It’s the time for Total War: Rome II to see the light of the day and reach PCs strategy gamers. Creative Assembly has promised a great game, a worthy descendant of Rome: Total War. The final result is not really the expected one.
The game starts good and bad at the same time. The good part is that the player gets a mini-campaign/ tutorial that introduces the player to the atmosphere and explains most of the things he can do in the game. The bad part is that since the first fight he enters, the player is hit by technical problems, especially unexpectedly low framerate on the ” pretties ” settings.
The game campaign varies by the faction chosen. We caqn choose from the following camps available with the game’s release on the market: Roman Republic, Carthage, Macedonia, Iceni, Arverne, Suebs, Parthia, Egypt and Pontus. Beside these, the Greek States Culture Pack DLC adds three more: Athens, Epirus and Sparta. In the near future will be placed in the game the Seleucids too, for free.
Obviously, each side comes with its own characteristics, and the game experience is very different depending on the chosen faction. For example, the Roman Republic enjoys much more discipline and organization than some tribal groups, and this is evident during campaigns and battles.
Technologies that can be researched also differ depending on faction and give each some economic or tactical advantages. The same goes for buildings that can be built in each of the regions conquered.
As in previous games, a part of the game takes place on a map called the Campaign Map, and the other part takes place on the battlefield. The Campaign Map action takes place in “laps” and can be taken strategic decisions for faction such as the initiation of commercial treaties, building new armies, initiate technological researches, creating temporary settlements or military deployment of troops to attack either water or ground. The number of actions which can be performed during a lap is limited.
The actual action of the game is on the Campaign Map when initiating armed conflict. This is conducted combat operations in real time and the player’s ability to think Stategy is tested.
Soldiers are on the battlefield ready to fight, and the player must take the battle to victory using his troops in the most efficient way possible, which is becoming increasingly easier by the time of understanding the strengths and weaknesses of each unit . At first, however, will not be easy at all.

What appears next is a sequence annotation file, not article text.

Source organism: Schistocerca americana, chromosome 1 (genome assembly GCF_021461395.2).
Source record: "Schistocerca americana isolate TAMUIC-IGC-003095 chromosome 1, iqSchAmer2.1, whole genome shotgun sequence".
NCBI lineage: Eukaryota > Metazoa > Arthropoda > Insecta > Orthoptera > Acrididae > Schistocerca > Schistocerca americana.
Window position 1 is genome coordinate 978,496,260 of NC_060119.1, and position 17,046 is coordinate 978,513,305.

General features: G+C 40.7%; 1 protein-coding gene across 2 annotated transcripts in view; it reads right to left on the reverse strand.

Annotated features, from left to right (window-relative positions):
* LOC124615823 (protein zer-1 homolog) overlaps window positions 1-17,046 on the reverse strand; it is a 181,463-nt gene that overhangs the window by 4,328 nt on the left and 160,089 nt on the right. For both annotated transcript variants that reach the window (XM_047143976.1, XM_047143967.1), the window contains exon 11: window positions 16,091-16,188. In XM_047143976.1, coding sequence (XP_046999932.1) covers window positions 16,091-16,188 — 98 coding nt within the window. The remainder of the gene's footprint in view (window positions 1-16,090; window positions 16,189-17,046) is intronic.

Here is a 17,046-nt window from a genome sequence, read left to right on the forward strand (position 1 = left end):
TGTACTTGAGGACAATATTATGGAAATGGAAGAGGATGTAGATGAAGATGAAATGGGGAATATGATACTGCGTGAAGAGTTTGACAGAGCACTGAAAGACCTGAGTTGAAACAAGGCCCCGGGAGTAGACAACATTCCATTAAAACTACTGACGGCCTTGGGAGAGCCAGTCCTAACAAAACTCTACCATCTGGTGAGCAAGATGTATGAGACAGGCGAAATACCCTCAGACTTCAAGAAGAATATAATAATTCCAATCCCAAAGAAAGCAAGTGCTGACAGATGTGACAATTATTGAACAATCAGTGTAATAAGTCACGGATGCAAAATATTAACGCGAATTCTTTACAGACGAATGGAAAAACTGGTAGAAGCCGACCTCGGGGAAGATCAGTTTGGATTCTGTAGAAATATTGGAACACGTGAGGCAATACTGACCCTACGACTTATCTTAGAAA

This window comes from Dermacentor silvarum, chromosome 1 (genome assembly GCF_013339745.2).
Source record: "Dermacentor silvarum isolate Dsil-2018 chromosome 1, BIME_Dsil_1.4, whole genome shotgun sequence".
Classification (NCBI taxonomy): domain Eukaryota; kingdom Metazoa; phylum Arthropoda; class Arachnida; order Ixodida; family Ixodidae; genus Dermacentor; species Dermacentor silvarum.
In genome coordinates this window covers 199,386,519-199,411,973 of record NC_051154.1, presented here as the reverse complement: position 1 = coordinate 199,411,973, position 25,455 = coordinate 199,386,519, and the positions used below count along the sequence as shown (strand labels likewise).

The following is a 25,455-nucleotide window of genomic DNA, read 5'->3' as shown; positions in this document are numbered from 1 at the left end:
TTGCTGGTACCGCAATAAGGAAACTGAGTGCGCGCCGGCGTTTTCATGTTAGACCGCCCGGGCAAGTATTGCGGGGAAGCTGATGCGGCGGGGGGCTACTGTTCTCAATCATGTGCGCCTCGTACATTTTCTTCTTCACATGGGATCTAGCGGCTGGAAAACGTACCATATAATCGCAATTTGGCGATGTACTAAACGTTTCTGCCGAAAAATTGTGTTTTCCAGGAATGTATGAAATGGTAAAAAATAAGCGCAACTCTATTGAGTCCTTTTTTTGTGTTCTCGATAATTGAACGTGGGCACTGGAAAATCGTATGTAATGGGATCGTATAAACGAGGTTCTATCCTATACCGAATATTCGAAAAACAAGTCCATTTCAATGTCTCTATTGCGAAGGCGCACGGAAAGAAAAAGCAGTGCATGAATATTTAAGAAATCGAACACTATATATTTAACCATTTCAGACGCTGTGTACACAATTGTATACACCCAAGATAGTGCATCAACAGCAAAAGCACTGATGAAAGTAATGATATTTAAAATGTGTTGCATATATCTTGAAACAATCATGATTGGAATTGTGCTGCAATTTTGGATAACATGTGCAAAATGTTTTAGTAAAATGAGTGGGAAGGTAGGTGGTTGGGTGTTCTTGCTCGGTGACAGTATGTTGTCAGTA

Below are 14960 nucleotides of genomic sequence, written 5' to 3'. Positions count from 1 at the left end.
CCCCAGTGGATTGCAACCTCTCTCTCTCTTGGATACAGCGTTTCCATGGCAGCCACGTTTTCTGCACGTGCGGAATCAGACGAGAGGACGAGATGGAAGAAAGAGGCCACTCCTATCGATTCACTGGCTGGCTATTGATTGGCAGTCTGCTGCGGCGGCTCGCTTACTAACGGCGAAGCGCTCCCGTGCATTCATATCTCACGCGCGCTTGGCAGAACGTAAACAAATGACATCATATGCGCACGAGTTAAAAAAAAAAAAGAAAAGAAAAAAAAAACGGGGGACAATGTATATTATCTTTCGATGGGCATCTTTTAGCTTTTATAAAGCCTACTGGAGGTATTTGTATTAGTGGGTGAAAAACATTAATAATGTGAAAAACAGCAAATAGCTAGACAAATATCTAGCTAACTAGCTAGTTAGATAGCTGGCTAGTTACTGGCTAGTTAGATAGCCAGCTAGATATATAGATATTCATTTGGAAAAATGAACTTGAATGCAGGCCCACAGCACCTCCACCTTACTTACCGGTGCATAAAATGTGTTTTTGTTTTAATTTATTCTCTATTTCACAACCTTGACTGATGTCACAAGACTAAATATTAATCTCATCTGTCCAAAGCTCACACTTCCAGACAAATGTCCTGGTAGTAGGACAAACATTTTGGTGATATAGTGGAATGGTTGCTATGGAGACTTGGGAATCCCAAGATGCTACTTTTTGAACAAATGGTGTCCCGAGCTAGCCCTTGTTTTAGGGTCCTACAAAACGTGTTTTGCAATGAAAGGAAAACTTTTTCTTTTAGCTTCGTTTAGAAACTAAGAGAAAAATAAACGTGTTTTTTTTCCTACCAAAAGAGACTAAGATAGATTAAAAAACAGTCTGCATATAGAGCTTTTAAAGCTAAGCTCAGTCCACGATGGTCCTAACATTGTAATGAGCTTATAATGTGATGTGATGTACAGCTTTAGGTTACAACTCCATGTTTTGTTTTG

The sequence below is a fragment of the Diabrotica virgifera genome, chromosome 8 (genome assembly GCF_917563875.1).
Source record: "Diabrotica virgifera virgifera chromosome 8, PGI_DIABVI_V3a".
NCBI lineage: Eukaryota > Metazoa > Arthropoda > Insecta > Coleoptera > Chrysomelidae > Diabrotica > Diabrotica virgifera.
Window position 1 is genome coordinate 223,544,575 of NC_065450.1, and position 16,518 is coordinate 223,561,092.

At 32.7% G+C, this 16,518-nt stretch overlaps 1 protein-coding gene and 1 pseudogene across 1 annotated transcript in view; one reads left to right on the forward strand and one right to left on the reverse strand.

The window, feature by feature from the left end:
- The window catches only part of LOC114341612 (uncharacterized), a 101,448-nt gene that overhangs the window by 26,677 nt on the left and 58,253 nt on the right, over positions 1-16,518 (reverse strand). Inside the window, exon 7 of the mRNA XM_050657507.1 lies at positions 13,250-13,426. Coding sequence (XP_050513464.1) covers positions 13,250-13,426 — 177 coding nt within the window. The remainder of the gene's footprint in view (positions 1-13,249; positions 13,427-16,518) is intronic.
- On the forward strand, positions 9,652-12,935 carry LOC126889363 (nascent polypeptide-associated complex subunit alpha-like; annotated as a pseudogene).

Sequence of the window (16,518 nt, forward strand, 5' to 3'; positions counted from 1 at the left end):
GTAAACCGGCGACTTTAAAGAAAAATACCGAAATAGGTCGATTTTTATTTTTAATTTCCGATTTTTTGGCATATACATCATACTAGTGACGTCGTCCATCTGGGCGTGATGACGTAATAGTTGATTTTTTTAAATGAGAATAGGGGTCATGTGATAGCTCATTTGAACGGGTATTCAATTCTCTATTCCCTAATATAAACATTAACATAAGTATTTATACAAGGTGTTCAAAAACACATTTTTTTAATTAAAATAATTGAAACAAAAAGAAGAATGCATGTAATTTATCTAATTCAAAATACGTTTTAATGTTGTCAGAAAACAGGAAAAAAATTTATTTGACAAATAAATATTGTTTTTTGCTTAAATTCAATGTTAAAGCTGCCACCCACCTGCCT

There is a limit to the number of armies that a faction can lead them and an overall limit of the size of an army, and this encourages the construction of large and powerful army, instead of many small armies. So the battles take place on a large scale and are spectacular. There are many types of units that can be recruited into the army, so the player can compose army after his own taste.
Each army must be led by a general who in turn constitute in the combat troops on the battlefield. Also, the General can be “upgraded” with new skills that will help him in battle.
Because talk about politics, it should be noted that the management of Rome II regions has been simplified. The regions are divided into provinces, and now can be taken important decisions at provincial level, such as raising or lowering taxes, depending on how satisfied are or aren’t the citizens of the province. There are up to four regions in a province (which of one may constitute a fortified town), so the game release the player from a lot of extra clicks and headaches when it controls many regions. On the other hand, diehard fans of the series might regret not having the same level of control they had in previous titles.
But let’s talk about fights. An particular importance on the battlefield has the system of line of sight that is well implemented and adds a new dimension to the game strategy. If the player’s troops don’t have direct eye contact with enemy troops, the coming of enemies can not be anticipated. However, if you look to the plain bands on the side of a hill, they would see the enemy troops, and the type and location of each enemy units will appear on the monitor.
Also, troops hiding in the woods makes them invisible and allows them creating ambushes.
If we’re talking about hills, vertical positioning of troops is very important. It is perhaps one of the most basic strategic rules that troops positioned at height have an advantage over those who do not enjoy the same height. This was true in the others Total War strategy games, and the Rome II is truer than ever. In addition, lowering the hills and troops and the clash with opponents of the field produce a spectacular result which takes into account the inertia of the falling ones, virtually decimating effects units during forceful collision.